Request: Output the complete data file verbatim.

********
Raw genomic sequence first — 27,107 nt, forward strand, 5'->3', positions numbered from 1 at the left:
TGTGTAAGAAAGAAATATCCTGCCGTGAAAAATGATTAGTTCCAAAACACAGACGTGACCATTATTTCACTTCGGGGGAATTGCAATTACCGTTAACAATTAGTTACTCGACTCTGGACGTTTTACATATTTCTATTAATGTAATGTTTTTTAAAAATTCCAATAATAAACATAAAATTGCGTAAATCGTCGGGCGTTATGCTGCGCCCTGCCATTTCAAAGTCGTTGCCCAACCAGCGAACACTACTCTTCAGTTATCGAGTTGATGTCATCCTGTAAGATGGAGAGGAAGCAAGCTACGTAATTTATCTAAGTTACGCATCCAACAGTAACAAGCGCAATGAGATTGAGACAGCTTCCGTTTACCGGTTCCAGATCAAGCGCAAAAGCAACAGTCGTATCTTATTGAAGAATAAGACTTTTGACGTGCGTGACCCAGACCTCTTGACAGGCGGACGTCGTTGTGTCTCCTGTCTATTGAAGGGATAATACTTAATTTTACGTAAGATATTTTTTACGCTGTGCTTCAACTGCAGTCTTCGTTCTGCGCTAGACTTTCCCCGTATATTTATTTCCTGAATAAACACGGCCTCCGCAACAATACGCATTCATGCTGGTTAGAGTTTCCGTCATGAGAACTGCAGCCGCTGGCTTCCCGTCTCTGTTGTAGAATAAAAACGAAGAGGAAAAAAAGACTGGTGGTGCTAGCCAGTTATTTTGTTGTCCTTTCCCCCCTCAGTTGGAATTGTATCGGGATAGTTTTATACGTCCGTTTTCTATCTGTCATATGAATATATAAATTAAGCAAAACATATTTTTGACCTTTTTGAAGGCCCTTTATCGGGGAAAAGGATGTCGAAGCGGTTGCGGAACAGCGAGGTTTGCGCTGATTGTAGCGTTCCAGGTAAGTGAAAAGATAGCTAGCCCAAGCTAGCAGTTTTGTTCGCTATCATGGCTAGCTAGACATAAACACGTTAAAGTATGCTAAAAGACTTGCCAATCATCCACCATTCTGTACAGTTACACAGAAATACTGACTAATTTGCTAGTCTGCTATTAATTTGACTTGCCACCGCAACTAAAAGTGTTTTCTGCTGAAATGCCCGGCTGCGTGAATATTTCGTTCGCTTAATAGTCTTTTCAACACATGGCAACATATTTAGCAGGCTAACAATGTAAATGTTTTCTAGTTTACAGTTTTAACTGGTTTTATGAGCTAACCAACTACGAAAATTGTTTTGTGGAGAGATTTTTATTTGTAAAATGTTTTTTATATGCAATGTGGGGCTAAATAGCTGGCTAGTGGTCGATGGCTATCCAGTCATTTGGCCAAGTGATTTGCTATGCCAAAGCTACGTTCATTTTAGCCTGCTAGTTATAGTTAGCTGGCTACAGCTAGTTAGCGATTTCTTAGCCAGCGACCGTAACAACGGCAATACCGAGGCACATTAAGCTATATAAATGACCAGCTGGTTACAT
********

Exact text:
Raw genomic sequence first — 27,107 nt, forward strand, 5'->3', positions numbered from 1 at the left:
TGTGTAAGAAAGAAATATCCTGCCGTGAAAAATGATTAGTTCCAAAACACAGACGTGACCATTATTTCACTTCGGGGGAATTGCAATTACCGTTAACAATTAGTTACTCGACTCTGGACGTTTTACATATTTCTATTAATGTAATGTTTTTTAAAAATTCCAATAATAAACATAAAATTGCGTAAATCGTCGGGCGTTATGCTGCGCCCTGCCATTTCAAAGTCGTTGCCCAACCAGCGAACACTACTCTTCAGTTATCGAGTTGATGTCATCCTGTAAGATGGAGAGGAAGCAAGCTACGTAATTTATCTAAGTTACGCATCCAACAGTAACAAGCGCAATGAGATTGAGACAGCTTCCGTTTACCGGTTCCAGATCAAGCGCAAAAGCAACAGTCGTATCTTATTGAAGAATAAGACTTTTGACGTGCGTGACCCAGACCTCTTGACAGGCGGACGTCGTTGTGTCTCCTGTCTATTGAAGGGATAATACTTAATTTTACGTAAGATATTTTTTACGCTGTGCTTCAACTGCAGTCTTCGTTCTGCGCTAGACTTTCCCCGTATATTTATTTCCTGAATAAACACGGCCTCCGCAACAATACGCATTCATGCTGGTTAGAGTTTCCGTCATGAGAACTGCAGCCGCTGGCTTCCCGTCTCTGTTGTAGAATAAAAACGAAGAGGAAAAAAAGACTGGTGGTGCTAGCCAGTTATTTTGTTGTCCTTTCCCCCCTCAGTTGGAATTGTATCGGGATAGTTTTATACGTCCGTTTTCTATCTGTCATATGAATATATAAATTAAGCAAAACATATTTTTGACCTTTTTGAAGGCCCTTTATCGGGGAAAAGGATGTCGAAGCGGTTGCGGAACAGCGAGGTTTGCGCTGATTGTAGCGTTCCAGGTAAGTGAAAAGATAGCTAGCCCAAGCTAGCAGTTTTGTTCGCTATCATGGCTAGCTAGACATAAACACGTTAAAGTATGCTAAAAGACTTGCCAATCATCCACCATTCTGTACAGTTACACAGAAATACTGACTAATTTGCTAGTCTGCTATTAATTTGACTTGCCACCGCAACTAAAAGTGTTTTCTGCTGAAATGCCCGGCTGCGTGAATATTTCGTTCGCTTAATAGTCTTTTCAACACATGGCAACATATTTAGCAGGCTAACAATGTAAATGTTTTCTAGTTTACAGTTTTAACTGGTTTTATGAGCTAACCAACTACGAAAATTGTTTTGTGGAGAGATTTTTATTTGTAAAATGTTTTTTATATGCAATGTGGGGCTAAATAGCTGGCTAGTGGTCGATGGCTATCCAGTCATTTGGCCAAGTGATTTGCTATGCCAAAGCTACGTTCATTTTAGCCTGCTAGTTATAGTTAGCTGGCTACAGCTAGTTAGCGATTTCTTAGCCAGCGACCGTAACAACGGCAATACCGAGGCACATTAAGCTATATAAATGACCAGCTGGTTACAT